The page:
Episode #34

From First Woman Pastor to “Impossible” Slave Histories: An Interview with Felicia Thomas

On this interview episode of The Academic Womxn Amplified we are beginning Season 3 of the podcast sharing the life stories of academic womxn to explore how they have created success for themselves on their own terms. Let’s bust the myth of a “traditional” path to academia, one story at a time.


Dr. Felicia Thomas grew up in the 1970’s in Detroit as a talkative, insatiable learner in a close-knit extended family. She moved from the inner city to a small New England town to attend college, and became the first college graduate in her family. She moved on to become an ordained minister and the first woman pastor at the church she led. Through marriage, children, pastoring, travel, moving to new cities, and the death of her father, Dr. Felicia Thomas followed her dream to write on her own circuitous path to become a tenure-track professor at Morgan State University. 


Key points discussed with Dr. Felicia Thomas:

  • Felicia’s backstory, growing up in 1970’s Detroit, becoming first generation college graduate [5:00]
  • College as a means to an end, not as a road to academia [9:00]
  • Taking a low pay job out of college [9:45]
  • Feeling a calling to preach, attending seminary, becoming ordained [10:25]
  • Getting married, having children, and parenting alone while husband traveled [12:00]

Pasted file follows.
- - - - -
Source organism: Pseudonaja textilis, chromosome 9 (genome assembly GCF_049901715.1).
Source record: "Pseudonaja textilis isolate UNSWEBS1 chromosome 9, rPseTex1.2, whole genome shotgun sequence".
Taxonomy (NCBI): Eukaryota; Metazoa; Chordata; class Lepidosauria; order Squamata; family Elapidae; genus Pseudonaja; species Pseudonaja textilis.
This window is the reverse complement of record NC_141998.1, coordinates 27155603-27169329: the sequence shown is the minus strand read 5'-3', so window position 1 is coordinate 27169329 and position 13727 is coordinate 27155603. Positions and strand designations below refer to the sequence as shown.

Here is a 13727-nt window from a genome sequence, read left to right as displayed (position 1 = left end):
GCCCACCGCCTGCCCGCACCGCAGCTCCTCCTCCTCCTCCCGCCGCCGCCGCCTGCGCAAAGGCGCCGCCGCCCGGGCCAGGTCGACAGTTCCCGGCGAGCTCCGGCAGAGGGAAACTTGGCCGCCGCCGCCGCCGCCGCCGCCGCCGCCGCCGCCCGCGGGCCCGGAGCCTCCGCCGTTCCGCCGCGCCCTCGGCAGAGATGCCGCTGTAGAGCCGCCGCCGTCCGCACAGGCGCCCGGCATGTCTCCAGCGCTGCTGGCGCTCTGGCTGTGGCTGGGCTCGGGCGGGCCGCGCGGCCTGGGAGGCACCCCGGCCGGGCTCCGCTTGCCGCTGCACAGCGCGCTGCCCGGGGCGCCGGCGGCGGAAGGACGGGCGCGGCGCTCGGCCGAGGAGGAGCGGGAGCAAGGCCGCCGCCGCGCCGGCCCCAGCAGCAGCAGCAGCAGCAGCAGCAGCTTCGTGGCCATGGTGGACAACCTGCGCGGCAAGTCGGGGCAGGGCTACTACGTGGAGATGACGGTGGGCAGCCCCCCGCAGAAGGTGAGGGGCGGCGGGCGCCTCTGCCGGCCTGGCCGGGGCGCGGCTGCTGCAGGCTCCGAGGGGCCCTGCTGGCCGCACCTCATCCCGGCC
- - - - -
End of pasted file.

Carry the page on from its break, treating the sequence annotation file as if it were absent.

• Feeling like life was sucking her dry [13:15]
  • The urge to write and feeling like it could replace what was being depleted in life [13:40]
  • Some things take longer than planned; completing the artist’s way in 1 yr, rather than 12 weeks [14:20]
  • Coming to the idea of academia in a roundabout way [16:40]
  • Discovering her love for graduate study; reading, writing, immersiveness of campus [19:40]
  • 4-year program with 5-year funding allocation ended up taking 9 years [20:50]
  • Piecing together research in non-traditional ways to fit it around life and family demands [22:00]
  • Struggling to find self-validation and realize that what she had to say matters. [24:00]
  • A PhD advisor who didn’t pour into her; forcing her to find the support she needed [25:40]
  • Finding “sister colleagues”; academic women who supported each other through the challenges of PhD life and beyond [26:00]
  • Burn out by the time she reached dissertation defense [27:20]
  • Dealing with her father’s illness and death during “PhD hell” [29:30]
  • Struggling through moving to a new city [30:45]
  • Trying to find work in a glutted job market [33:30]
  • Beginnings as a substitute for adjunct faculty then online instructor [34:00]
  • Precariousness of position while waiting for decisions on tenure track job [38:00]
  • Getting ready to go up for tenure, publication, and uncertainties caused by Covid-19 [40:00]
  • Embracing the hard and accepting that the ‘traditional’ path was not made for us as women [42:30]


Key Quotes:

  • “Everything in my life was sucking me dry.” -Felicia Thomas
  • “The thing that I felt might sort of replace some of what I was putting out was writing, was more creative pursuits, and I just couldn’t find time to write.” -Felicia Thomas
  • “I just had to find another way” -Felicia Thomas
  • “Be nice to the assistants in the office! They know everything, and they will help you if you are nice to them.” -Felicia Thomas
  • “The path is the path. It is what it is.” -Cathy Mazak
  • “The 20 years would have passed anyway.” -Felicia Thomas
  • “I’ll do what I have to do, PhD or no PhD.” -Felicia Thomas

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